‘Has my sister called?’ she asked, trying to sit up.
‘Take it easy’ he said, raising his eyes away from his phone. ‘Relax. ‘I’m sure she’ll soon call.’
He smiled and asked her what day it is.
‘Very funny,’ she replied. ‘I’m not that high on pain killers. How long have I been here?’
‘About five hours, it is 1.48 now and it’s still Tuesday in case you’re wondering.’
Ene apologized for ruining his day. It was OK, he said. His office hadn’t called him yet. Apparently he was not missed, he joked. Osu tried to be funny as they conversed. Ene tried to smile even with the aching body. He was happy she was polite enough to seem entertained.
She was released from the hospital by three pm. Her sister still hadn’t called.
Osu paid settled the bills for her and the motorcyclist before she asked for it. She was not happy about it but she appreciated the gesture, he could see that. He drove her home and asked if he could check on her from time to time. She agreed, and gave him her number.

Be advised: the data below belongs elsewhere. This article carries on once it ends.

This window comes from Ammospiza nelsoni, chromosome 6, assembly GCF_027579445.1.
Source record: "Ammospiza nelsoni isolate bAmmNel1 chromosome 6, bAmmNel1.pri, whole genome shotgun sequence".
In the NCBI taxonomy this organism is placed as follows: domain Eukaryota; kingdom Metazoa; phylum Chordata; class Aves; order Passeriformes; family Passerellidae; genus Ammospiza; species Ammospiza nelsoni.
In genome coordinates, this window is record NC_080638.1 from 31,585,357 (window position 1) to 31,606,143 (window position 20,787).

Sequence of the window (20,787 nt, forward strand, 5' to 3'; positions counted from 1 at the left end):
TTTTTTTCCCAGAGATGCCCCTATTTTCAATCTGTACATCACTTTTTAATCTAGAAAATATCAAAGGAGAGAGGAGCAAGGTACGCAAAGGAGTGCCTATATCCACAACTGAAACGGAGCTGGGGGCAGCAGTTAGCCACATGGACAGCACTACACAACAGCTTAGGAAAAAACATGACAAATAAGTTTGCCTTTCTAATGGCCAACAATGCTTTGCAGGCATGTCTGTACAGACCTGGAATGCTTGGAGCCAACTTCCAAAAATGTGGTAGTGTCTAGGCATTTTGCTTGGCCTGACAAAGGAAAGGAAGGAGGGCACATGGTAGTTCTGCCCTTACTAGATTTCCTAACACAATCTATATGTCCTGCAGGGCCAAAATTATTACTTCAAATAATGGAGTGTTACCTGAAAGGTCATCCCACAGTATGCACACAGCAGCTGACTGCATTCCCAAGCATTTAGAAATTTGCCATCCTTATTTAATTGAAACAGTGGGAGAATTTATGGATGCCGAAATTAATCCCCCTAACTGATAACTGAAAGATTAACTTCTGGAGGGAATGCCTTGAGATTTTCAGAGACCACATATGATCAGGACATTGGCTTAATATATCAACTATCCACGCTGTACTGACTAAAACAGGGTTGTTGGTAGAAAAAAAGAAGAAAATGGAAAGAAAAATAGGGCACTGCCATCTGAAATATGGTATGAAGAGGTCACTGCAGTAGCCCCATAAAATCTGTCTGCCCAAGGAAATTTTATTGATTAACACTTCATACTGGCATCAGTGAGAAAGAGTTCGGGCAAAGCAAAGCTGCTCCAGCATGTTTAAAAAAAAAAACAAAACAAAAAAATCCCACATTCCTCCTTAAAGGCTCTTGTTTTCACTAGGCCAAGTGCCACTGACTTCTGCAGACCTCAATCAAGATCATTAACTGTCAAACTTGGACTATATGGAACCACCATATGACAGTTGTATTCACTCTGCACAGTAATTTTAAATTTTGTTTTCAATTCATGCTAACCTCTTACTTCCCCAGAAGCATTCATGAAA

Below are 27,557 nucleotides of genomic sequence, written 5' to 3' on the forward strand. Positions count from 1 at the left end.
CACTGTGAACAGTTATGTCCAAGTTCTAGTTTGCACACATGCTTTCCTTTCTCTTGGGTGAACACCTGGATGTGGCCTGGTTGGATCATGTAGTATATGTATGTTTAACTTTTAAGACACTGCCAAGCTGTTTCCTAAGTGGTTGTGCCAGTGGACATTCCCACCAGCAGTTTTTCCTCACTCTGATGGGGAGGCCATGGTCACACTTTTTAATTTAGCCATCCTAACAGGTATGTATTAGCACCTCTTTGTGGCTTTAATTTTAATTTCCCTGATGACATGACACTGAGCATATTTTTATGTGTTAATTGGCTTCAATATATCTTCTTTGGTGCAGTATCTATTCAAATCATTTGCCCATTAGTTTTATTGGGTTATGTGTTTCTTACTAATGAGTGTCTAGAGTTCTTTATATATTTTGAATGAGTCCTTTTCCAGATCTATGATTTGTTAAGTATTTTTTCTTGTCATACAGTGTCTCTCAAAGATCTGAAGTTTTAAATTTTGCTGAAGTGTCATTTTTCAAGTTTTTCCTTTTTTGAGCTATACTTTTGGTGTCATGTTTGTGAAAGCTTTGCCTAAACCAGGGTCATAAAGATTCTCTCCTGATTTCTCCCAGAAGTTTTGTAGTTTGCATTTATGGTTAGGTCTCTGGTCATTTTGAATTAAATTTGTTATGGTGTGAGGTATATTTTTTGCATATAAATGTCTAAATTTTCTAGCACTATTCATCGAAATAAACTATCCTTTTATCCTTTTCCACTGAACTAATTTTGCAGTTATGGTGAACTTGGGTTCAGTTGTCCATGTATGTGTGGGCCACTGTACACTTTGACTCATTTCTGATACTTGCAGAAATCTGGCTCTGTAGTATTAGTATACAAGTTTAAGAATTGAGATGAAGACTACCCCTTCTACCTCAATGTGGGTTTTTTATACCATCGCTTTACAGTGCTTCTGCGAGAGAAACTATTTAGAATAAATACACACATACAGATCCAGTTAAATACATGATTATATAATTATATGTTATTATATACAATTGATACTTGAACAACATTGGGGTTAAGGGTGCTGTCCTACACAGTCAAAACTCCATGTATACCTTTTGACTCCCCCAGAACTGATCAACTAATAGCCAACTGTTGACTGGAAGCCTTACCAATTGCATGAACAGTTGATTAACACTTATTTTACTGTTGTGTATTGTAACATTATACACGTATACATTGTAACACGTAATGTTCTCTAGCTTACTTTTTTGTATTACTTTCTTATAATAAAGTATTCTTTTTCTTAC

Later at night, he called her to ask if the swollenness around her knee was gone and to tell her goodnight. In the morning the next day, he called to ask her if she got some sleep. During his lunch break at work, he called just to check-up on her. Osu didn’t seem to lack reasons to call her. Their conversations got longer with every phone call. And he liked her more with every conversation. She was a good listener and had a unique way of explaining things. He liked that especially.
They agreed to see each other on Saturday. He would come to check on her. He was bringing lunch, he said.
There is reward to being good, he thought. A good citizen lifestyle and an impulsive act of kindness landed him the most awesome woman he’d ever met.